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BILL PLASCHKE

Lakers need to harness Andrew Bynum

The talented center has the potential to be leader for the Lakers if the team can stop him from acting like a spoiled child.

April 04, 2012|Bill Plaschke

The Los Angeles Bynums took the floor Wednesday night with a twisted fury.

Their namesake's injured ankle was intact. So, too, was his attitude.

Andrew Bynum was daring and dominant during his team's reclaiming of the city, scoring 36 points to lead a roaring, resounding 113-108 victory over the Clippers at Staples Center

But as with every piece of Bynum greatness, there is always a prickly Bynum question. What is the cost of catering to this greatness, and when are the Lakers going to have to pay it?

Mirroring his off-court hijinks, Bynum showed the trademark cracks that will make it tough for his team to ride him through the battle for the NBA.

One minute he would be hustling to the perimeter to block a jump shot by Chris Paul, or hustling to swat a Paul layup. The next minute, he would be standing motionless while DeAndre Jordan soared past him for an offensive rebound jam.

Bynum led a fastbreak, nailed a reverse hook under the basket, connected on a fadeway bank. But he also missed a dunk and hung on the rim while his short-handed teammates scrambled back on defense amid a chorus of boos.

Nothing screamed his paradox more than his unguarded dunk in the fourth quarter to give the Lakers a five-point lead. He was unguarded because he didn't run down the court on defense during an aborted Clippers fastbreak.

And, oh yeah, despite their giant size advantage, the Lakers were outrebounded by the Clippers by two, and Bynum grabbing just as many offensive rebounds, three, as teammates Josh McRoberts and Metta World Peace.

Yet, don't look for even a hint of this negative stuff about Bynum to come out of the Lakers' locker room. The team has resigned itself to doing very little to control its big man, which is how the Lakers have become the Bynums.

In recent weeks, the 24-year-old has behaved like an entitled child with little regard for authority and no sense of team, yet he is never held publicly accountable. No matter what he has done, he has not been punished beyond a fine that was apparently so meaningless to his $14.9-million salary, Bynum initially claimed he didn't even know he had been dinged.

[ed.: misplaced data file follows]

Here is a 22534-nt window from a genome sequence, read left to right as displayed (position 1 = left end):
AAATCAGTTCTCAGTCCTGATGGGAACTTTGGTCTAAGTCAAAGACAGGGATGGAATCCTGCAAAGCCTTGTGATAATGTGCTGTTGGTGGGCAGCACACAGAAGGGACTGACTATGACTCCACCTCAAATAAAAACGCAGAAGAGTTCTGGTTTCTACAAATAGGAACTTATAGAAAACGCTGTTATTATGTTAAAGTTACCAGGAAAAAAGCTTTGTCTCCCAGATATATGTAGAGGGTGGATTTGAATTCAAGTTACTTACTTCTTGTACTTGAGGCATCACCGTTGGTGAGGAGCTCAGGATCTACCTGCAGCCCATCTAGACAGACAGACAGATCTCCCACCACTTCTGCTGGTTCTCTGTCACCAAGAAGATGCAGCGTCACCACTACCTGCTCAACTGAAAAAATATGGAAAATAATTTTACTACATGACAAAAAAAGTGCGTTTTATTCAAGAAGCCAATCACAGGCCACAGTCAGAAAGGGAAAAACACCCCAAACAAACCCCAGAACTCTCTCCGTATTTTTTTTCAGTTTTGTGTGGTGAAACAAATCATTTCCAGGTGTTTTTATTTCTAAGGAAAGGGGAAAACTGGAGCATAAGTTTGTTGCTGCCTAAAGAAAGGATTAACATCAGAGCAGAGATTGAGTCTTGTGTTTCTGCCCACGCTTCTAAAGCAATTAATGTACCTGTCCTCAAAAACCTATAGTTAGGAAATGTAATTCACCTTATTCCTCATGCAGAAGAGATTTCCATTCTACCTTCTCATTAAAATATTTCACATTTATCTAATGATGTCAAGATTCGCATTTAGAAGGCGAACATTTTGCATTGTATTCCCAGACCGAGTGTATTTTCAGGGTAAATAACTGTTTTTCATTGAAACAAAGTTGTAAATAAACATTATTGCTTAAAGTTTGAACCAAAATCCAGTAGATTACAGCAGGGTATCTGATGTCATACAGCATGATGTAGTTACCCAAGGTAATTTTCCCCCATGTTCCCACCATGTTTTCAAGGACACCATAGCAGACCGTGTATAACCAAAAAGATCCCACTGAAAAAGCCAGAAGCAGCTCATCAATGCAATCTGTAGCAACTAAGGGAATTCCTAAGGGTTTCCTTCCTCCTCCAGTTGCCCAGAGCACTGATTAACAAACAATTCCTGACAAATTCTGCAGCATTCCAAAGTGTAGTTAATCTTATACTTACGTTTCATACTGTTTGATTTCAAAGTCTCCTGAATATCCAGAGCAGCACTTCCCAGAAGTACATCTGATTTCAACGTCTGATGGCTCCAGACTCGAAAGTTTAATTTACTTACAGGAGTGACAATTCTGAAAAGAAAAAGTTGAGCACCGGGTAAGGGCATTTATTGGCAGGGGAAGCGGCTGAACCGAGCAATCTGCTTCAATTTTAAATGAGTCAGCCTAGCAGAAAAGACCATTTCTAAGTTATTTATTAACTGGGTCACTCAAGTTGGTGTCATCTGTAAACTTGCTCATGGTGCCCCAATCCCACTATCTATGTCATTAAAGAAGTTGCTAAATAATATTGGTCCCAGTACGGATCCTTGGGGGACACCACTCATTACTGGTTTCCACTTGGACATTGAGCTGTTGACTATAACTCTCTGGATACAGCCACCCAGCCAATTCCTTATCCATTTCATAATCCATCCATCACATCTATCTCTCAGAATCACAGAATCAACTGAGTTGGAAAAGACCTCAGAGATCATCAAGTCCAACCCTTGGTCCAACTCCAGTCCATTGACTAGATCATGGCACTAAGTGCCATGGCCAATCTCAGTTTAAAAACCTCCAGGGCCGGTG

When he finally addressed the fine after Wednesday's game, he said, "I don't think it was warranted, I don't think you get benched for that, it is what it is."

What it is has become distressingly clear. The Lakers have apparently decided that while it can be occasionally embarrassing to live with Bynum, they cannot risk living without his career-high 17.9 points and 11.9 rebounds average.

Even though sometimes he acts as if he just doesn't care what the Lakers do.

He was ejected after committing his second technical foul in the third quarter in Houston, a move that eventually turned a Lakers lead into a loss, yet he slapped high-fives with fans on the way off the court.

He was benched for shooting a three-pointer against Golden State, yet later said Coach Mike Brown couldn't stop him from doing what he wanted.

"I guess don't take threes is the message," he said. "But I'm going to take some more."

He was recently spotted sitting outside the huddle during some timeouts, yet he was unrepentant.

"I don't take part in the huddle," he said. "I'm resting … getting my Zen on."

How about that loss in Washington, where he admitted he wasn't trying?

"I was out there kind of loafing and having a good time," he said at the time.

Instead of being reprimanded for not playing hard, however, many around the team applauded him for his honesty.

"I'm not concerned with Bynum's attitude," Brown said recently. "I don't have a problem with Andrew Bynum."

At least not until Bynum's lack of respect eventually fuels the train that will carry Brown out of town. Before that, it could infect the locker room and derail the Lakers' playoff hopes.

Bynum was once again acting odd before Wednesday's game, when he was surrounded by reporters who wondered if he would return to action after sitting out a game because of a sprained left ankle.

"I don't know," he said, fair enough.

Asked to elaborate on how he felt, he decided to stop talking.

"I don't talk before games," he said, and at that point he appeared to completely space out, refusing to even acknowledge longtime acquaintances gathered around him.

At some point, one would hope that Kobe Bryant would jump in his face and tell him to grow up. That point hasn't happened yet. It is something Derek Fisher would have done by now, but these days that would require a long-distance phone call.

I was recently chatting about Bynum with an NBA executive who could only shake his head.

"The question you must ask is, who watered that weed?" the official said.

The Lakers did. And now one can only hope they don't choke on it.

bill.plaschke@latimes.com

twitter.com/billplaschke

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